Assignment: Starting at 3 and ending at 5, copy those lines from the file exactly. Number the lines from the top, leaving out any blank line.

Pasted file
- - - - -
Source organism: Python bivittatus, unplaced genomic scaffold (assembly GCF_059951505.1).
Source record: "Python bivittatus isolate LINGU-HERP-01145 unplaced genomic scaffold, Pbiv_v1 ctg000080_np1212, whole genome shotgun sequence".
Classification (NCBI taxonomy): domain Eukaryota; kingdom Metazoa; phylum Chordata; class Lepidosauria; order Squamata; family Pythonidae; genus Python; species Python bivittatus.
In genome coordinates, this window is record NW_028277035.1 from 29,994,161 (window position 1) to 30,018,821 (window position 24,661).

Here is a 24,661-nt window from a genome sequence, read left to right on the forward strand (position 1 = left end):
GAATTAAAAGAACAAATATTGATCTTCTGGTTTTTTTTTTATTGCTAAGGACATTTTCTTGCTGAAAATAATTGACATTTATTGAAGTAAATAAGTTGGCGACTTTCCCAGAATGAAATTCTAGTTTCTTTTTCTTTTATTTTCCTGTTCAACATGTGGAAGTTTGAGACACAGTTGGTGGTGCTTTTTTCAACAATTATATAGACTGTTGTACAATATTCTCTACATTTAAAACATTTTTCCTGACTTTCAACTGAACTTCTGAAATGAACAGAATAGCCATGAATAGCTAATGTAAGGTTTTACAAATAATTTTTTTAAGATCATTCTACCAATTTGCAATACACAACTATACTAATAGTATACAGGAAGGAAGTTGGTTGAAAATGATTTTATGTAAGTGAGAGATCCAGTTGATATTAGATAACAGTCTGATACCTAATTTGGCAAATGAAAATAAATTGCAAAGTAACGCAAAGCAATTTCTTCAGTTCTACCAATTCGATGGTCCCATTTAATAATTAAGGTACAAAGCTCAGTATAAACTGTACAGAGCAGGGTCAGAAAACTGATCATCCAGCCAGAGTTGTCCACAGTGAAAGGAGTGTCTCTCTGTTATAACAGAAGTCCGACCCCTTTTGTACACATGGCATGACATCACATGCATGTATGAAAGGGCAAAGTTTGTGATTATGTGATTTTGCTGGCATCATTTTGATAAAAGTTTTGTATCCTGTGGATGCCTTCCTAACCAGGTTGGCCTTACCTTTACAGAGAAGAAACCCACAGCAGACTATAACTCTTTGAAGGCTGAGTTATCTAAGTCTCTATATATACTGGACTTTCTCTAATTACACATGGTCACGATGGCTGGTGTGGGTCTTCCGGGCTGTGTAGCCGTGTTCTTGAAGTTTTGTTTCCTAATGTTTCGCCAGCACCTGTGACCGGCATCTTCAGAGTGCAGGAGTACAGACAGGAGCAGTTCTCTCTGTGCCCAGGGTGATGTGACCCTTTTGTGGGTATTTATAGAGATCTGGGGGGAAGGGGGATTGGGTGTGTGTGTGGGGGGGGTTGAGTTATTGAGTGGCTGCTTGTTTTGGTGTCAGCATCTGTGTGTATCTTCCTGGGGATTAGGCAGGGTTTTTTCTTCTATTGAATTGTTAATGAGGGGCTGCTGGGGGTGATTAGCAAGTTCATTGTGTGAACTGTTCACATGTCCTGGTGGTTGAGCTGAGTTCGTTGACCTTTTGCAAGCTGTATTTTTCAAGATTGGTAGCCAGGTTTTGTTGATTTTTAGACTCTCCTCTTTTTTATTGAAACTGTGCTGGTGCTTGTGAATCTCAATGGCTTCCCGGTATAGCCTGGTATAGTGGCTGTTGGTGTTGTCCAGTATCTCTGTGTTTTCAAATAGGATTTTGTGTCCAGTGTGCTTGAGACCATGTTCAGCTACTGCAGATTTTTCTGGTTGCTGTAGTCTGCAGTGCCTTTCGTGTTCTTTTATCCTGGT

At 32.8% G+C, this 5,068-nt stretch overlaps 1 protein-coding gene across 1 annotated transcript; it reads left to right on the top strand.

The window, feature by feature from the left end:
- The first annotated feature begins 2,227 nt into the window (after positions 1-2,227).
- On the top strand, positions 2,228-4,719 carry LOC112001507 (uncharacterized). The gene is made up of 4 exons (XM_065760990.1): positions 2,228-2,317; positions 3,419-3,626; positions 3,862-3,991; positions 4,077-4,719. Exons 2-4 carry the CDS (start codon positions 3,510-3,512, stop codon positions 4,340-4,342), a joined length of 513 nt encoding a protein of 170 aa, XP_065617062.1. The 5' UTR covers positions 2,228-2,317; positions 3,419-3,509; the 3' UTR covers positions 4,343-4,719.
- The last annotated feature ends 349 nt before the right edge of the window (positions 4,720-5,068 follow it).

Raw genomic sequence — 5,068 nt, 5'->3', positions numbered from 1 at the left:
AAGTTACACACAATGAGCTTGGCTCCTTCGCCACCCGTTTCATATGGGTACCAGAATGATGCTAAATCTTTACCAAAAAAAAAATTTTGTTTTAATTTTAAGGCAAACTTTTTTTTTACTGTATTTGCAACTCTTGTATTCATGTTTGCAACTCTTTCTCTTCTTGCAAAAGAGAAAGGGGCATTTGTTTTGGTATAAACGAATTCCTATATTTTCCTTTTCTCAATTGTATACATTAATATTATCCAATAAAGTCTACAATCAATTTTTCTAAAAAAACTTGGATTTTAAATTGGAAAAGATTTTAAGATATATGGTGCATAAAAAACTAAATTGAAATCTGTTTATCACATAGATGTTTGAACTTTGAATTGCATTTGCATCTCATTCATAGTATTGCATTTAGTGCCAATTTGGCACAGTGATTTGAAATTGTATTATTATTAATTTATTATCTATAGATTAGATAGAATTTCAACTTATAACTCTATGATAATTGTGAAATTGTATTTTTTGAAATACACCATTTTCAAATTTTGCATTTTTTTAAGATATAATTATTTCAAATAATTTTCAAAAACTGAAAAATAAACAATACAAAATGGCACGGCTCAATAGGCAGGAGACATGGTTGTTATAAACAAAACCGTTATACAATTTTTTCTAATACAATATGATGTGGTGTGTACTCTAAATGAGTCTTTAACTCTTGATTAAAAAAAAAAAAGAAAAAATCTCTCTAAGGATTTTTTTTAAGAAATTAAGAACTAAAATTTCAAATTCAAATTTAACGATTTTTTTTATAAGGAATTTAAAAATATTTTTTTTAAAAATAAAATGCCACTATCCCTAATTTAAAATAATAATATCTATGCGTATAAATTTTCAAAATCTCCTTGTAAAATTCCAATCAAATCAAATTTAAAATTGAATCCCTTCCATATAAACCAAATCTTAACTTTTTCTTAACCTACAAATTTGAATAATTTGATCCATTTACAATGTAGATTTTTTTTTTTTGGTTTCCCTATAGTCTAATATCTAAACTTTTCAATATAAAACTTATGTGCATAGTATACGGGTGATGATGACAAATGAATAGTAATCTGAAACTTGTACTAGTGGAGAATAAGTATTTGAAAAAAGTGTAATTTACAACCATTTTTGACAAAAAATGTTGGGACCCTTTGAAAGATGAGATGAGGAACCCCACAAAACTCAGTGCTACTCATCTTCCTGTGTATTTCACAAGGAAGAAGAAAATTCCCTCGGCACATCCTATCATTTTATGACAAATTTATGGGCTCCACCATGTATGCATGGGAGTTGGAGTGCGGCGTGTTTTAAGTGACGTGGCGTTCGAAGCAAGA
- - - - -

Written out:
Classification (NCBI taxonomy): domain Eukaryota; kingdom Metazoa; phylum Chordata; class Lepidosauria; order Squamata; family Pythonidae; genus Python; species Python bivittatus.
In genome coordinates, this window is record NW_028277035.1 from 29,994,161 (window position 1) to 30,018,821 (window position 24,661).

Here is a 24,661-nt window from a genome sequence, read left to right on the forward strand (position 1 = left end):